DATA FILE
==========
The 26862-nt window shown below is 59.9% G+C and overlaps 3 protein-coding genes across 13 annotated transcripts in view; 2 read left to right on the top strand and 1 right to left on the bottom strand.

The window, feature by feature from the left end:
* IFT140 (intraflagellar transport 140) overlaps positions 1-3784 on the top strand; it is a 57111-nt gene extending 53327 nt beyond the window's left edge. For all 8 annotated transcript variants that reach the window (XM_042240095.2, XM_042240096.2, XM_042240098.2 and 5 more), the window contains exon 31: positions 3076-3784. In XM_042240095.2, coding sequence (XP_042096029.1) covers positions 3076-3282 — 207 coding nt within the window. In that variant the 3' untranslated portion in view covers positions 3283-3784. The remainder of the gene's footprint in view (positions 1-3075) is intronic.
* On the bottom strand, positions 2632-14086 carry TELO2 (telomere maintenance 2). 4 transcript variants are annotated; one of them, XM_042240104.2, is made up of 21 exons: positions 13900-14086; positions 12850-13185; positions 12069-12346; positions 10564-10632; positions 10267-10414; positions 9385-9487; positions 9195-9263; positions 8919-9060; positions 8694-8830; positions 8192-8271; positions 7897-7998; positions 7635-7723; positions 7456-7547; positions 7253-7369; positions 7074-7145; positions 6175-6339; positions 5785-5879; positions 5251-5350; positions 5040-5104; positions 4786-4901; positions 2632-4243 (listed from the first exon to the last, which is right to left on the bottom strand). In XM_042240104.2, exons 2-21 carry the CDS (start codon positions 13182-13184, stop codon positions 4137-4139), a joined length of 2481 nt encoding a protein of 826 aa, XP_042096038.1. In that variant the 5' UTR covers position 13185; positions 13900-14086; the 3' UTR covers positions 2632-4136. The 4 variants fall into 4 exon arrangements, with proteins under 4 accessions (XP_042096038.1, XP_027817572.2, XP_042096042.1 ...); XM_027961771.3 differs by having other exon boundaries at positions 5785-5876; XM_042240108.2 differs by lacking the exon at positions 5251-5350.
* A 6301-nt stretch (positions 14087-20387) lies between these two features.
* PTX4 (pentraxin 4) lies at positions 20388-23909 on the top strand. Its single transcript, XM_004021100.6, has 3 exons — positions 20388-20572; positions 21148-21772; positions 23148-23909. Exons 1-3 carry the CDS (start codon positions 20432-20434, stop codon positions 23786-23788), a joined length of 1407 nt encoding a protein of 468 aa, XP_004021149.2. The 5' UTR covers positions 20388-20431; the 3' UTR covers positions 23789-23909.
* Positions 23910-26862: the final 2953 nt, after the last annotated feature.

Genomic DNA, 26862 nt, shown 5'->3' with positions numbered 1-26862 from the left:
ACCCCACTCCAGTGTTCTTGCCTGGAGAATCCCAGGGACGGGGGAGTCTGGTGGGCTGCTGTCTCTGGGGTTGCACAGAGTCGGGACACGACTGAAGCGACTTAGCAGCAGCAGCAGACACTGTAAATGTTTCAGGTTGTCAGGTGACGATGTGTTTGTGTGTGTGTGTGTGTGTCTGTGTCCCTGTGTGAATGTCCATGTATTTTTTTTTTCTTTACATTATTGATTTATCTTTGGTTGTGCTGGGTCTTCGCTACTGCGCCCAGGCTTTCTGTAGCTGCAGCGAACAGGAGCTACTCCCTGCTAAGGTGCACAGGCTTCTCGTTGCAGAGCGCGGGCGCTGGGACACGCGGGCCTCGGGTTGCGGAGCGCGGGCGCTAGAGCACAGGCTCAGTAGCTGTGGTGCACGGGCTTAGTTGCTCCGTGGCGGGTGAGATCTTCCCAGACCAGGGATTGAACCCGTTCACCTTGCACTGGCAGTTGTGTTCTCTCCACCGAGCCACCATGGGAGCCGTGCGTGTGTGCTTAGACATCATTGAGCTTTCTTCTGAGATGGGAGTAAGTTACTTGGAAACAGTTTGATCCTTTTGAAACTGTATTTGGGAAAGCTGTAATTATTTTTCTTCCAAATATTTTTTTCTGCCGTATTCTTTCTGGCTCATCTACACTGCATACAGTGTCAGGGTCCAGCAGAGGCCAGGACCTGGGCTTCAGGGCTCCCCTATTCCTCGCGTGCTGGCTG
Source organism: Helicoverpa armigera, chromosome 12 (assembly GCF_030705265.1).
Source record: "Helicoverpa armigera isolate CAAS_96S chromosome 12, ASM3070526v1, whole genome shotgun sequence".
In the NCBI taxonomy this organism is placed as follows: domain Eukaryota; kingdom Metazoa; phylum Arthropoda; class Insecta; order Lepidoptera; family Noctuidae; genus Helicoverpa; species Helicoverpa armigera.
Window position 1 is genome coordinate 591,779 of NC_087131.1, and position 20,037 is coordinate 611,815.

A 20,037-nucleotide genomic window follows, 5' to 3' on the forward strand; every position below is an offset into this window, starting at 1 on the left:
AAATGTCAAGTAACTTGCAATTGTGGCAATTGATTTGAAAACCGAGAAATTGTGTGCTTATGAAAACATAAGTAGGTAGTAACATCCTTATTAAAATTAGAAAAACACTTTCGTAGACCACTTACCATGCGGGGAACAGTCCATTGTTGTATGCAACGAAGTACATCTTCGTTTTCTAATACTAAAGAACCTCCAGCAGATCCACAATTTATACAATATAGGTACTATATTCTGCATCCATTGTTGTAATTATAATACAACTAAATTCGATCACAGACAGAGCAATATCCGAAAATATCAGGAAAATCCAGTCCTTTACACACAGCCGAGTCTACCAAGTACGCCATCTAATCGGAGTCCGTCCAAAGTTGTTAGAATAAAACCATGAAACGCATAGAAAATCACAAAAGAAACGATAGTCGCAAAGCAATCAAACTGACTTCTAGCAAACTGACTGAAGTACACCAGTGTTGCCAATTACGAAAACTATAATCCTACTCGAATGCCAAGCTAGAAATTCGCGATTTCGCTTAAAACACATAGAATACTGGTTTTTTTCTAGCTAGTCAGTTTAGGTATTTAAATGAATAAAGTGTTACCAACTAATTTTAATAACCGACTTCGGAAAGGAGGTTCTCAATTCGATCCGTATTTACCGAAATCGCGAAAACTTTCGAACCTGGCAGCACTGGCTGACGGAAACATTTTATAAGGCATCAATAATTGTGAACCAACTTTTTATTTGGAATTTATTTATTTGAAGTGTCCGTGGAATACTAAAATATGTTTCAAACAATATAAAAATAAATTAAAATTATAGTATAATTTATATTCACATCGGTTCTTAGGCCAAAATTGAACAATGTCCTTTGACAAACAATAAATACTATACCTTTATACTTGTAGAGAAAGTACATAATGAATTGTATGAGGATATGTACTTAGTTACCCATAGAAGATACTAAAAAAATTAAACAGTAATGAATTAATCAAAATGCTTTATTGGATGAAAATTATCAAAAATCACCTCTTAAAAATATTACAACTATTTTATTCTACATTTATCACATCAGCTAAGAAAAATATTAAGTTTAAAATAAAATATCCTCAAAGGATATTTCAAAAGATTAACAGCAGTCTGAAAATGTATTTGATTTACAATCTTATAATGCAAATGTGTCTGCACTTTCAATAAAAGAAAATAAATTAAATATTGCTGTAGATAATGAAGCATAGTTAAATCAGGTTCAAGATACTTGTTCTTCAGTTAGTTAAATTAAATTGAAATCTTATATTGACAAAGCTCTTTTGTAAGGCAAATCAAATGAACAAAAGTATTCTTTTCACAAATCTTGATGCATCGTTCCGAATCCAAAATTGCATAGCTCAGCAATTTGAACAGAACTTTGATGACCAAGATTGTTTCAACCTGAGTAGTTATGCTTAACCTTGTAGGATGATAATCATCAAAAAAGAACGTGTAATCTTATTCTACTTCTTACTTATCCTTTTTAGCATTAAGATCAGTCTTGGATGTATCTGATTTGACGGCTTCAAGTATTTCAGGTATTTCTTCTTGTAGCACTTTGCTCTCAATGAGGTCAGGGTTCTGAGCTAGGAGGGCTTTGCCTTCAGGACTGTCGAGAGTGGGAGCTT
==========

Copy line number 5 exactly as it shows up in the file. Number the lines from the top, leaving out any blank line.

* A 6301-nt stretch (positions 14087-20387) lies between these two features.